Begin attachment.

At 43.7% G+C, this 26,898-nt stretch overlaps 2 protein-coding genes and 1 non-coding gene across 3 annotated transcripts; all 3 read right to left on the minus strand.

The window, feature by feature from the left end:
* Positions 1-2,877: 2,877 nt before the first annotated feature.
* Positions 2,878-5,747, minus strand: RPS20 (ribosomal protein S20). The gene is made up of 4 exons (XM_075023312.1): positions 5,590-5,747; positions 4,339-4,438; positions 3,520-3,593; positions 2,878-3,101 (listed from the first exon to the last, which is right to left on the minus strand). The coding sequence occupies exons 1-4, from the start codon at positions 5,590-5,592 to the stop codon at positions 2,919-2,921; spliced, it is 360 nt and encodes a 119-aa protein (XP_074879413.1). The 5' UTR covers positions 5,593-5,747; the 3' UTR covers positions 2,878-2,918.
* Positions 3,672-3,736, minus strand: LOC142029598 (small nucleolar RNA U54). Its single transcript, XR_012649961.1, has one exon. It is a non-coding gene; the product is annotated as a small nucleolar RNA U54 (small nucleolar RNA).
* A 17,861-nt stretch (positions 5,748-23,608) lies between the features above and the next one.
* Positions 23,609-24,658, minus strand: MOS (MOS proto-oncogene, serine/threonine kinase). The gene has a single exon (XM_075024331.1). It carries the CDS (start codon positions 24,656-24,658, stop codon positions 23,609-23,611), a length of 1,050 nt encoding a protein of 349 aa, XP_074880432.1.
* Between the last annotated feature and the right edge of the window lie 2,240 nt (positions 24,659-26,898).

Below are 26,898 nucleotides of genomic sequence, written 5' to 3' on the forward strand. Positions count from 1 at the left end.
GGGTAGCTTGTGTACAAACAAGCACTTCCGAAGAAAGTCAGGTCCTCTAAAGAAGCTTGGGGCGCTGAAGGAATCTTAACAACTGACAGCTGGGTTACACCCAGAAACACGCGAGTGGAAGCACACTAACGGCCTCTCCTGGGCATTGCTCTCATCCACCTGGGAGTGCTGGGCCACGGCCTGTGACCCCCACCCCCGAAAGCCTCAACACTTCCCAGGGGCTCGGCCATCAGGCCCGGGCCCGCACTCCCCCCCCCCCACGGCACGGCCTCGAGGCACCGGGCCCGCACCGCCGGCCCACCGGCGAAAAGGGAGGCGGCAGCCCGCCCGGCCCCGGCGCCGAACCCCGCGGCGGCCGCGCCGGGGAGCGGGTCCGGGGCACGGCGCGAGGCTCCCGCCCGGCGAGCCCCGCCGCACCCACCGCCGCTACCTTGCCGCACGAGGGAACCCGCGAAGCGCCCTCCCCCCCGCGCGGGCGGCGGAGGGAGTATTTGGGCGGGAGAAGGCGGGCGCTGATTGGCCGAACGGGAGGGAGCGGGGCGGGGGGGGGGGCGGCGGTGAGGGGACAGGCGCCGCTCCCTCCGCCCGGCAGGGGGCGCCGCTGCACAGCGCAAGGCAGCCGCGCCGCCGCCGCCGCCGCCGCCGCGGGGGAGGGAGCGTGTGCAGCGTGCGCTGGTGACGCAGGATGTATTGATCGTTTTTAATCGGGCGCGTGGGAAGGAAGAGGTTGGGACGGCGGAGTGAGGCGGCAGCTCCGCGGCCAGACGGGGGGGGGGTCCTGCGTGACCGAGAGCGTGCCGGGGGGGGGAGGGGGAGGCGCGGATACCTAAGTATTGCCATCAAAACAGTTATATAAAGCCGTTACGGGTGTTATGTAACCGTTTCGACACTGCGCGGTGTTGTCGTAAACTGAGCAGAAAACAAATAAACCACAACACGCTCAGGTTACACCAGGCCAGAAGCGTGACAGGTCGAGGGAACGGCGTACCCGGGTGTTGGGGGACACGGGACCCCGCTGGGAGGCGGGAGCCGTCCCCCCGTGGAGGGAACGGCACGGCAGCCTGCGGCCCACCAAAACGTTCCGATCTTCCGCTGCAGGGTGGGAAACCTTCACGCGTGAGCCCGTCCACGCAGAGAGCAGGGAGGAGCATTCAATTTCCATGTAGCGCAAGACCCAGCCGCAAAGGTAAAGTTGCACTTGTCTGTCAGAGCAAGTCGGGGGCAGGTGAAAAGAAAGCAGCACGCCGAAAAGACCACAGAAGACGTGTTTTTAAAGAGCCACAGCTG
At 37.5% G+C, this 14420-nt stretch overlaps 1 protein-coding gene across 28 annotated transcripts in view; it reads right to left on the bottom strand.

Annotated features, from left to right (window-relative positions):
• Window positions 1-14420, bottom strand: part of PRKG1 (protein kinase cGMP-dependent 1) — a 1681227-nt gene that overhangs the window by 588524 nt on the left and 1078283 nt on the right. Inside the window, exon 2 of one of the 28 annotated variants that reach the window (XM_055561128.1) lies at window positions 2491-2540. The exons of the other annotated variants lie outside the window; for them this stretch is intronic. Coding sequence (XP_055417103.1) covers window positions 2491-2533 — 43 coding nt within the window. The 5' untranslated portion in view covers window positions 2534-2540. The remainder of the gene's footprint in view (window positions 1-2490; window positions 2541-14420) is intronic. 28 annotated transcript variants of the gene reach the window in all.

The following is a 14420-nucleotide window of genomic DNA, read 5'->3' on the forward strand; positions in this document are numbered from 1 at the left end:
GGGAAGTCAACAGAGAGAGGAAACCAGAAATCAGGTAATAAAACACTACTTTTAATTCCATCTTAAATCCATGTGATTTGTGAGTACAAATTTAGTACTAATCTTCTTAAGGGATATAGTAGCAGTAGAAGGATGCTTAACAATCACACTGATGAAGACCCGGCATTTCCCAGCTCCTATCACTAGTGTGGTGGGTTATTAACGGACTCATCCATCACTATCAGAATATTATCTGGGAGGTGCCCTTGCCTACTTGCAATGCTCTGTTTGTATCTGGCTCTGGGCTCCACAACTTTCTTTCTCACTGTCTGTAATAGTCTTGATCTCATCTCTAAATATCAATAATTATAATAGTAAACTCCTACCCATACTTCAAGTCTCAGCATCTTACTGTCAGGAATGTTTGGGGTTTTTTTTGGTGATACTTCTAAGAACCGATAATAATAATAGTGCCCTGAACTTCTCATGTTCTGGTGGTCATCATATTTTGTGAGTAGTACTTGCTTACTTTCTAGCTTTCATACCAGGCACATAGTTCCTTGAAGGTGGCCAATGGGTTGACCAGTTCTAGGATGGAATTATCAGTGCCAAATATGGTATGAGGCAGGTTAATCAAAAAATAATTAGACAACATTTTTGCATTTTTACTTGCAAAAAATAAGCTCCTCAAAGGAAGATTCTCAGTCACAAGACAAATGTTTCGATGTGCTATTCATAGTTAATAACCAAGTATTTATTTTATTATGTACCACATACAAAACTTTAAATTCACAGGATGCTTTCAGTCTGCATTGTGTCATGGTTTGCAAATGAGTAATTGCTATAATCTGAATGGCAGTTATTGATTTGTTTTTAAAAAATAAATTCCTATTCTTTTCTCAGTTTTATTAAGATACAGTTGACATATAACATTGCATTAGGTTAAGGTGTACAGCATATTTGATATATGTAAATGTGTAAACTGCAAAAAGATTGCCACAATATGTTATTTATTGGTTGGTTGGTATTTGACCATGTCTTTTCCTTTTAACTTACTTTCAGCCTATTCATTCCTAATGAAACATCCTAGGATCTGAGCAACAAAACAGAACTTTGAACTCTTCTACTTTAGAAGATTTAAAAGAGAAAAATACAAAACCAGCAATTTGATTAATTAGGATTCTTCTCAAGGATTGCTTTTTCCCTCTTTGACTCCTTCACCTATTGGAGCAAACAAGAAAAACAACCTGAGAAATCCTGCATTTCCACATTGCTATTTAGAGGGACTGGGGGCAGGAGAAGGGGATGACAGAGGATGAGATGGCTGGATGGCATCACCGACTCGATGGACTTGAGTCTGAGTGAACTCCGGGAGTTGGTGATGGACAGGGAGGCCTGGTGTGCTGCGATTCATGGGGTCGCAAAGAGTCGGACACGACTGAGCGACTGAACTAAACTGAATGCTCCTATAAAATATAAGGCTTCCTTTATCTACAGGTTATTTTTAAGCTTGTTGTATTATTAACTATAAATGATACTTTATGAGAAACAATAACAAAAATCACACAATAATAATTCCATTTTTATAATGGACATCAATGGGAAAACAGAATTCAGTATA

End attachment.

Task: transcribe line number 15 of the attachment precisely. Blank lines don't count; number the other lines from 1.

GGGAAGTCAACAGAGAGAGGAAACCAGAAATCAGGTAATAAAACACTACTTTTAATTCCATCTTAAATCCATGTGATTTGTGAGTACAAATTTAGTACTAATCTTCTTAAGGGATATAGTAGCAGTAGAAGGATGCTTAACAATCACACTGATGAAGACCCGGCATTTCCCAGCTCCTATCACTAGTGTGGTGGGTTATTAACGGACTCATCCATCACTATCAGAATATTATCTGGGAGGTGCCCTTGCCTACTTGCAATGCTCTGTTTGTATCTGGCTCTGGGCTCCACAACTTTCTTTCTCACTGTCTGTAATAGTCTTGATCTCATCTCTAAATATCAATAATTATAATAGTAAACTCCTACCCATACTTCAAGTCTCAGCATCTTACTGTCAGGAATGTTTGGGGTTTTTTTTGGTGATACTTCTAAGAACCGATAATAATAATAGTGCCCTGAACTTCTCATGTTCTGGTGGTCATCATATTTTGTGAGTAGTACTTGCTTACTTTCTAGCTTTCATACCAGGCACATAGTTCCTTGAAGGTGGCCAATGGGTTGACCAGTTCTAGGATGGAATTATCAGTGCCAAATATGGTATGAGGCAGGTTAATCAAAAAATAATTAGACAACATTTTTGCATTTTTACTTGCAAAAAATAAGCTCCTCAAAGGAAGATTCTCAGTCACAAGACAAATGTTTCGATGTGCTATTCATAGTTAATAACCAAGTATTTATTTTATTATGTACCACATACAAAACTTTAAATTCACAGGATGCTTTCAGTCTGCATTGTGTCATGGTTTGCAAATGAGTAATTGCTATAATCTGAATGGCAGTTATTGATTTGTTTTTAAAAAATAAATTCCTATTCTTTTCTCAGTTTTATTAAGATACAGTTGACATATAACATTGCATTAGGTTAAGGTGTACAGCATATTTGATATATGTAAATGTGTAAACTGCAAAAAGATTGCCACAATATGTTATTTATTGGTTGGTTGGTATTTGACCATGTCTTTTCCTTTTAACTTACTTTCAGCCTATTCATTCCTAATGAAACATCCTAGGATCTGAGCAACAAAACAGAACTTTGAACTCTTCTACTTTAGAAGATTTAAAAGAGAAAAATACAAAACCAGCAATTTGATTAATTAGGATTCTTCTCAAGGATTGCTTTTTCCCTCTTTGACTCCTTCACCTATTGGAGCAAACAAGAAAAACAACCTGAGAAATCCTGCATTTCCACATTGCTATTTAGAGGGACTGGGGGCAGGAGAAGGGGATGACAGAGGATGAGATGGCTGGATGGCATCACCGACTCGATGGACTTGAGTCTGAGTGAACTCCGGGAGTTGGTGATGGACAGGGAGGCCTGGTGTGCTGCGATTCATGGGGTCGCAAAGAGTCGGACACGACTGAGCGACTGAACTAAACTGAATGCTCCTATAAAATATAAGGCTTCCTTTATCTACAGGTTATTTTTAAGCTTGTTGTATTATTAACTATAAATGATACTTTATGAGAAACAATAACAAAAATCACACAATAATAATTCCATTTTTATAATGGACATCAATGGGAAAACAGAATTCAGTATA